Ama­zon ac­counts are hard to delete, Net­flix is ‘im­pos­si­ble’

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of Lon­don Po­lice, sug­gested edit­ing ac­counts so they do not in­clude your cur­rent in­for­ma­tion be­fore clos­ing them down. “If the or­gan­i­sa­tion is at­tacked, the hacker will just see your edited pro­file,” he said.

If you need help eras­ing your ac­count, he sug­gested us­ing just­delete.me, an on­line di­rec­tory. The web­site also rates how dif­fi­cult some com­pa­nies make it to delete pro­files. For ex­am­ple, it says Ama­zon and iTunes ac­counts are hard to delete and Net­flix is “im­pos­si­ble”. En­ter your email ad­dress on haveibeen­pwned.com, which re­veals if it has been in­volved in any breach and if so which com­pa­nies are con­cerned.

“Once your in­for­ma­tion is out there, it’s out there. It’s bet­ter to take mea­sures to pro­tect your de­tails be­fore a com­pany is hacked,” said Mr Freed­man. “Just be­cause a firm hasn’t been at­tacked yet it doesn’t fol­low that it never will be.”

He ad­vised peo­ple to “com­part­men­talise” their in­for­ma­tion. For ex­am­ple, you can set up a num­ber of email ad­dresses to han­dle com­mu­ni­ca­tion for dif­fer­ent ac­counts, such as bank­ing, on­line shop­ping and util­ity bills. Con­tact the firm di­rectly. If you’re un­happy with the re­sponse you can com­plain to the ICO. This should be done within three months of the last con­tact with the firm in­volved.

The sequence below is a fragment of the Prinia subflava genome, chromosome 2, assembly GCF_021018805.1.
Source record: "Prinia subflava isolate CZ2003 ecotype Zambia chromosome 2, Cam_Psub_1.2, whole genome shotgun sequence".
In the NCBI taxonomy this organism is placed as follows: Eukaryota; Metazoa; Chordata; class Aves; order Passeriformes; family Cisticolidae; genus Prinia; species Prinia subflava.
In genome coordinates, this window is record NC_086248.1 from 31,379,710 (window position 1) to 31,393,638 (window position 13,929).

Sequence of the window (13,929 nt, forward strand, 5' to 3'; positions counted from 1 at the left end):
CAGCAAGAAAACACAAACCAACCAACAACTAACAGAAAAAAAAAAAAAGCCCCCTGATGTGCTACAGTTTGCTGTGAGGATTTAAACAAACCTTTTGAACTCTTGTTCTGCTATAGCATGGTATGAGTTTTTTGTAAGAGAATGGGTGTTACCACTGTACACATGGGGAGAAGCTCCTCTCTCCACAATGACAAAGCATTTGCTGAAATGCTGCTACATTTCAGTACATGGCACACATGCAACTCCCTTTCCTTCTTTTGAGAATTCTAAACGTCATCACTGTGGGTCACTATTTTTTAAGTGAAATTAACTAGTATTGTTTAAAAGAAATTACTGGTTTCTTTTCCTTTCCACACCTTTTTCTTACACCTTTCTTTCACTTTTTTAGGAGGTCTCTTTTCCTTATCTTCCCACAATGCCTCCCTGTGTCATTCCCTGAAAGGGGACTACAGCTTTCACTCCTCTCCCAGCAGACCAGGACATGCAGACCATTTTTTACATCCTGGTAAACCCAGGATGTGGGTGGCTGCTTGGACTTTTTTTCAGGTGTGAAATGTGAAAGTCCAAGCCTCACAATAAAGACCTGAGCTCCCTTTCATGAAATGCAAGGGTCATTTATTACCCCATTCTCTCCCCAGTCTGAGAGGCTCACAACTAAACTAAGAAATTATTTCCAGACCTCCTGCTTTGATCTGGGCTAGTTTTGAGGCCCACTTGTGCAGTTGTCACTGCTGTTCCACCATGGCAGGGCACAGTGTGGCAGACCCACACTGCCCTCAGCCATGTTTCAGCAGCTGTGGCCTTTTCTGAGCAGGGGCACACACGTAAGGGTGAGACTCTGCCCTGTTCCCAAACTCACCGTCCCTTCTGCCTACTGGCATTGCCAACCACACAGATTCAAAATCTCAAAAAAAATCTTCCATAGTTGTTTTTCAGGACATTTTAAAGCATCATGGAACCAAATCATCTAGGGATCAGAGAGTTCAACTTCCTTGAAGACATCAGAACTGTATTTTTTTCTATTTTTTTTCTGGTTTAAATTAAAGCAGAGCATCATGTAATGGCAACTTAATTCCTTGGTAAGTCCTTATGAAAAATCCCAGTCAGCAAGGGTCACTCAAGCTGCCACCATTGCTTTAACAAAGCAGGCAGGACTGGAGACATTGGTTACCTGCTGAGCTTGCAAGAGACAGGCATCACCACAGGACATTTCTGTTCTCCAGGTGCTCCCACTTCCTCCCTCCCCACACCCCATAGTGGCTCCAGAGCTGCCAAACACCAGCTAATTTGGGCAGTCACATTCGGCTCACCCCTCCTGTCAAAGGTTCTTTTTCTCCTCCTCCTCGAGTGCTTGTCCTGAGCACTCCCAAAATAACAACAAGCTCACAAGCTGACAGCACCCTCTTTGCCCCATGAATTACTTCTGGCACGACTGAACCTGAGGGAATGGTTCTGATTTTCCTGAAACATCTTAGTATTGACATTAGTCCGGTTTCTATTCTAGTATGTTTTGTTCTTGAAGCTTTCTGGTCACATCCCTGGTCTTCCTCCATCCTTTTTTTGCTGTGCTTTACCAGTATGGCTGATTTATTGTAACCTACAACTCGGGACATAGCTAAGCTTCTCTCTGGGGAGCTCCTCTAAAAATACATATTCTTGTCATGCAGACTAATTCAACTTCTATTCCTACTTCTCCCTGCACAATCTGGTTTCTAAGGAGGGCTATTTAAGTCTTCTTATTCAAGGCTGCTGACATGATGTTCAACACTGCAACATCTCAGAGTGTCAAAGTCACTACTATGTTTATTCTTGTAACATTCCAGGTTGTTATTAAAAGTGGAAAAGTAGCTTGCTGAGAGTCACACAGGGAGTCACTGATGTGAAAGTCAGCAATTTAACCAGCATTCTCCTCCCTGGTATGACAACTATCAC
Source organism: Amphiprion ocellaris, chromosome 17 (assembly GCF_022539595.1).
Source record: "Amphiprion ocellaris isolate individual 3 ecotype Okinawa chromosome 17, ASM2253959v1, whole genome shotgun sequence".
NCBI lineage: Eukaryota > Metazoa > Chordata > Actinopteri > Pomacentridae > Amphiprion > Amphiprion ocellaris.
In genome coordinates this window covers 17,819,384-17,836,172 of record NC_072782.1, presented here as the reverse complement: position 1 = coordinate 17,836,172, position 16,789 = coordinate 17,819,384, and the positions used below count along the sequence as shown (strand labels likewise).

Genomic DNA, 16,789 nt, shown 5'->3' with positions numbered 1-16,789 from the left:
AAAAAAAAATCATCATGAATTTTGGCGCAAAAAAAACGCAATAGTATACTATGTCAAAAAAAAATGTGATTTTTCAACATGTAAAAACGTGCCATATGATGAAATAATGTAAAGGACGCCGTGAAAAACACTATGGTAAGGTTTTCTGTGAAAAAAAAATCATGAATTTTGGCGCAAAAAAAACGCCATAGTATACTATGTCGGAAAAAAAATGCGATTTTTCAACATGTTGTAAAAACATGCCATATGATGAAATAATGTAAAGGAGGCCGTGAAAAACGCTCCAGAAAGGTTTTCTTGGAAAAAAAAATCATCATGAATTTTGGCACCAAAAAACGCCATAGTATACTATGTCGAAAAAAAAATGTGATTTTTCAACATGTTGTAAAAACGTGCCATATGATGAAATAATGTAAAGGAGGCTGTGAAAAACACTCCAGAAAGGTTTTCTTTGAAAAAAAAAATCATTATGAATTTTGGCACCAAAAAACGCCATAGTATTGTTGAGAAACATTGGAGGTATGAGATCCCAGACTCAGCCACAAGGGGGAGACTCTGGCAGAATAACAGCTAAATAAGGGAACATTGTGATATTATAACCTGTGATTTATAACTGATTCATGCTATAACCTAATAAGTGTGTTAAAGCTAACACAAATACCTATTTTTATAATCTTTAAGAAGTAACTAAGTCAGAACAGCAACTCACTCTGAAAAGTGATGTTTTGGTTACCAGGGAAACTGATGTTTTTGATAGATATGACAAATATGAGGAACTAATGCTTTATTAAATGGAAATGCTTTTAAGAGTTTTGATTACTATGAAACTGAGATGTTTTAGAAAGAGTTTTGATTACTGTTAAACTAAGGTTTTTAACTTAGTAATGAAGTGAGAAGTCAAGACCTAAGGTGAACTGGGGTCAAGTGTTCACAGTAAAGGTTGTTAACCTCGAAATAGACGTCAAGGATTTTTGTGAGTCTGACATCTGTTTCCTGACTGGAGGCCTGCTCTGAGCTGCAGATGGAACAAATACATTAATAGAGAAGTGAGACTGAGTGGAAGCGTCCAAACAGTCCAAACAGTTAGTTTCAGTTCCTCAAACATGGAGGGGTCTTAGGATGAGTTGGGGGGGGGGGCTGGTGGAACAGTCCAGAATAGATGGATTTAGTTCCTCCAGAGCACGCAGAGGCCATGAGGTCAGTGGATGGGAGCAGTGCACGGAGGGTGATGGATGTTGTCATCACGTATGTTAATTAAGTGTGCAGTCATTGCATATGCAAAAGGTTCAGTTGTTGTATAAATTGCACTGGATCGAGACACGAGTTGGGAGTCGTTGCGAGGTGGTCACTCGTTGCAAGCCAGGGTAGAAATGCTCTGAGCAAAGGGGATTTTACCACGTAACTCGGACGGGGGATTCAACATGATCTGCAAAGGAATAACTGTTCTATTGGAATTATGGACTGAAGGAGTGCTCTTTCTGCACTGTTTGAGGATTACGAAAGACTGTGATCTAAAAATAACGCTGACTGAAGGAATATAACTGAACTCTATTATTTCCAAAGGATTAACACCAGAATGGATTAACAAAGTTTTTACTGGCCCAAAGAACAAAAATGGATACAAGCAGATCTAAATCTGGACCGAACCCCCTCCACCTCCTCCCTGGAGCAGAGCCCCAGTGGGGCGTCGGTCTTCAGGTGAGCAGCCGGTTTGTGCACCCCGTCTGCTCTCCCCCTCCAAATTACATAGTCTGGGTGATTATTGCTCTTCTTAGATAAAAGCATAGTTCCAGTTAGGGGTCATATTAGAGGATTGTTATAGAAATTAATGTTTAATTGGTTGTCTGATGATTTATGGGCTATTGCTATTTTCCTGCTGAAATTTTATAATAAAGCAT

The ICO will in­ves­ti­gate the com­pany and ask it to sort out the problem. It will not award com­pen­sa­tion. If your com­plaint in­volves a reg­u­lated fi­nan­cial business, you may be able to seek re­dress from the Fi­nan­cial Om­buds­man Ser­vice, which is free. The om­buds­man’s role is not to de­cide if the or­gan­i­sa­tion has breached data pro­tec­tion laws, but it can look at the im­pact any breach had on the cus­tomer and or­der the firm to pay to put things right.

In May 2018 the Data Pro­tec­tion Act will be re­placed by the EU’s Gen­eral Data Pro­tec­tion Reg­u­la­tion, which will take ef­fect be­fore Brexit and re­main in force there­after, the Govern­ment has said. The main changes in­clude tougher penal­ties for breaches and tighter rules re­gard­ing when a firm must ad­mit to a breach: they will have to in­form the data pro­tec­tion au­thor­ity within 72 hours of be­com­ing aware of an in­ci­dent. Cus­tomers will have to be told with­out “un­due de­lay”.

The Govern­ment has said that con­sent given to com­pa­nies that hold per­sonal data must be ex­plicit and easy to with­draw. Get­ting your data will be sim­pler and not sub­ject to a charge. Par­ents will have to con­sent to in­for­ma­tion ser­vices for chil­dren un­der 13.

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